WHAT IS THE VILLAGE FESTIVAL?

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Sometime around late October, passers-by on St. Georges Rd might notice an enclave being built in North Fitzroy’s Edinburgh Gardens.

 

Since 2006, The Village Festival has set up in this idyllic parkland. Some locals have embraced it as an annual fixture, yet for others it has remained an enigma.

 

The Village is described as a cross between an arts festival, a village fair and a carnival. Artistic Director Suzanne Kalk explains: “Enter through the decorated gateway and you are in an alternate reality. There are performances, bands and visual art all over the place, but I think of the whole site as one big interactive installation artwork.”

 

It’s an artwork created by many people. A small programming team has curated more than 250 artists and performers who are involved in creating 150 mini-events across three days.

 

“We don’t want the audience to be spectators, but active participants. We make it very natural for people to connect, both audience-performer and audience-audience, whether it is a group of friends, or with strangers”, says Suzanne.

 

There’s plenty of opportunities to get creative. Kids can experience the digestive system from the inside (!) or try buying “unicorn poo” from the cranky lollyshop lady at Penny Candy.

 

Anyone can jump up on stage in So You Think You Can Interpretive Dance, play interactive games in the Amusement Alcazarar or with two visual artists active on site, you might even find yourself immortalised.

 

Even dogs have a chance to get involved: there are costume-making sessions and on Saturday at 3pm, you can register your dog for The Famous Village Dog Show. Apparently it is famous because it is equal parts adorable and hilarious.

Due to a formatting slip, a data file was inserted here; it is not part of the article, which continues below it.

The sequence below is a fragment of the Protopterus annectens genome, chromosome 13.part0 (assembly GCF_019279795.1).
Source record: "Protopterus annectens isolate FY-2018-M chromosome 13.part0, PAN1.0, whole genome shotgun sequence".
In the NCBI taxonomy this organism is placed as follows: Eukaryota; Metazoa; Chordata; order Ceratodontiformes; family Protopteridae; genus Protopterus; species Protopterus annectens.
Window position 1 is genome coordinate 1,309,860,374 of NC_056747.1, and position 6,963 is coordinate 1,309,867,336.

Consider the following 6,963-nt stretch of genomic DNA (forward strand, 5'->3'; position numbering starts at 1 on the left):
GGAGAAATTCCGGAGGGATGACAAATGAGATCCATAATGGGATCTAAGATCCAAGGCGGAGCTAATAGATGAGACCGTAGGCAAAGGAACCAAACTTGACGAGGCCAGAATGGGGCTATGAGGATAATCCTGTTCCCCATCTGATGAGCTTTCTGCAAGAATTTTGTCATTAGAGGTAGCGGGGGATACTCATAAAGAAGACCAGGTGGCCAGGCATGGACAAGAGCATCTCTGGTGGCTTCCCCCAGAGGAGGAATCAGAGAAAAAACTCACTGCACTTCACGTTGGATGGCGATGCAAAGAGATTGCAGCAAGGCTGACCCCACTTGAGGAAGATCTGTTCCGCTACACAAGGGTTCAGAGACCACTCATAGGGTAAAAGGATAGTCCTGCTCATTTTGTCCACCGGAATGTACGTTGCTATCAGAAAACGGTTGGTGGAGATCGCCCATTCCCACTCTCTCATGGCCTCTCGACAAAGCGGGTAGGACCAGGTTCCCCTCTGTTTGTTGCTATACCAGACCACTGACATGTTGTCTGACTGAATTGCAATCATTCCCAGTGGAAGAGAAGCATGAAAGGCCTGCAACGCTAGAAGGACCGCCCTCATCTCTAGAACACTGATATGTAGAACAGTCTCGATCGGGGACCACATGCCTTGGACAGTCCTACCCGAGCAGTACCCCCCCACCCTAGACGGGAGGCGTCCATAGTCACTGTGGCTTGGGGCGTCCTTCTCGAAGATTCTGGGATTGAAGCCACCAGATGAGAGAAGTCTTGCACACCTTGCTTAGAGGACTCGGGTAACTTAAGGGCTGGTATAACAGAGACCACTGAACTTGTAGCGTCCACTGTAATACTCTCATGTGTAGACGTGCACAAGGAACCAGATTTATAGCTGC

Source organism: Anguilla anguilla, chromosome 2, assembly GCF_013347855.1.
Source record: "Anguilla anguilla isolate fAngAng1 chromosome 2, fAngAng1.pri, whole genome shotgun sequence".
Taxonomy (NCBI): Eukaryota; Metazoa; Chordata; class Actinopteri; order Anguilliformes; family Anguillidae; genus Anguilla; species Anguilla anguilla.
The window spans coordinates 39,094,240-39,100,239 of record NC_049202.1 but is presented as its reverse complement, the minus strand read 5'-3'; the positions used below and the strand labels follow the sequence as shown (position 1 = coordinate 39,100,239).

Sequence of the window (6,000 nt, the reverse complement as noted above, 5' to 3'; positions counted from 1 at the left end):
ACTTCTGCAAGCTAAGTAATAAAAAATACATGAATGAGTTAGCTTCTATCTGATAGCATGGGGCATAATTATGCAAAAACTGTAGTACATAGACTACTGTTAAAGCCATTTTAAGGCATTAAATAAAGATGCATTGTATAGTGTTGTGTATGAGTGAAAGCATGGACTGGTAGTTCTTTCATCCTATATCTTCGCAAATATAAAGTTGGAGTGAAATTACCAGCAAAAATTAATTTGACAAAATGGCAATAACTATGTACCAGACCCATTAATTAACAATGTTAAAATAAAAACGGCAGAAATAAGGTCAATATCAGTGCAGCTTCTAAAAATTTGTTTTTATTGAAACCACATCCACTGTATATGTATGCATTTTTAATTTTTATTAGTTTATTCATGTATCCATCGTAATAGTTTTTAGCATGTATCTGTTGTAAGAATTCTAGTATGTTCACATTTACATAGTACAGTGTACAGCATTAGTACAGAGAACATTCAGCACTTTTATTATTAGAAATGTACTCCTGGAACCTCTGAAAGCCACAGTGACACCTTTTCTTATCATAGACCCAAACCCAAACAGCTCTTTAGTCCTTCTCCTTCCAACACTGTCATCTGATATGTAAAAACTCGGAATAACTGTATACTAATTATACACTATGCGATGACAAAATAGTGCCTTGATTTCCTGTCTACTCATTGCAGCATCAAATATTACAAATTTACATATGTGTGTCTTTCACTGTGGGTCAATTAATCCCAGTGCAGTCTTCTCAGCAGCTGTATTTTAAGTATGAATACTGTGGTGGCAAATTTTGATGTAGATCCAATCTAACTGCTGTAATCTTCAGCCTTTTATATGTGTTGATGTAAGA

We don’t want the audience to be spectators, but active participants. We make it very natural for people to connect, both audience-performer and audience-audience, whether it is a group of friends, or with strangers.”

 

The Village Festival proudly gives opportunities for non-traditional performances. In 2016 there will be eight different theatrical experiences that are happening in unusual venues: caravans, on a couch under a tree, in an ice-cream van or on a roving bicycle.

 

Asked to select some highlights, Suzanne nominates the Friday night opening party that features Lola the Dancing Bear. “This rare species of native Australian dancing bear escaped last summer. It sent a note saying that it will be arriving at Edinburgh Gardens on Friday 28 October, so we’re creating a mysterious show for her to star in – some kind of old worldy, mysterious, carney show, with music, magic, circus sideshow and of course bear dancing.”

 

On Saturday night there is Demon Dumplings, a premiere performance by 20 musicians, all playing toy instruments, such as party horns, slide whistles, zithers, whizzers and razzers. Suzanne says, “Whilst there will be comedic elements, this is actually a properly composed piece by BJ Morriszonkle and the musicians he has assembled are some of Melbourne’s finest.”

 

On Sunday afternoon, the toy symphony orchestra plays with an additional twist. Kids can participate in an instrument-making workshop, then learn to play some music on their creation and finally, get to play along with the professional orchestra! Youngsters can also do a workshop to create a picnic hamper for their family group from delicious locally-grown/sourced produce, to be consumed on the grass whilst the orchestra performs.

 

The music stage runs throughout the festival and features everything from bluegrass to ska, big band swing to boogaloo and exotica to salsa. The theatre selection is equally as impressive and caters for young and old. With puppets a-plenty and Dane Certificate’s magic show, the kids will have wide-eyed stories that last well beyond Cup Day. There are also personal accounts from refugees, and as the evening rolls on, queer comedy, provocateur cabaret and the Freaky Sexy Weird Variety Show.

 

Food and drink are a big part of the festival too. The World Kitchen is described as “the imaginary love child of Nigella and the Swedish chef”. Over the course of the weekend, this will host a variety of quirky food performances including a tasting game-show called Perfect Match; gravel-voiced, New Orleans style jazz legend, Pugsley Buzzard will host Musicians in the Kitchen.

 

Beyond that, there’s beer from Brunswick-based Thunder Road Brewery, a choice selection of wines from GetWinesDirect, plus pizzas, Middle Eastern and Taiwanese street food.

 

Suzanne sums it up: “You often hear the term “something for everyone”, but The Village Festival has so many diverse things happening in the one friendly atmosphere, I think we really can say the festival has more than something for everyone!”

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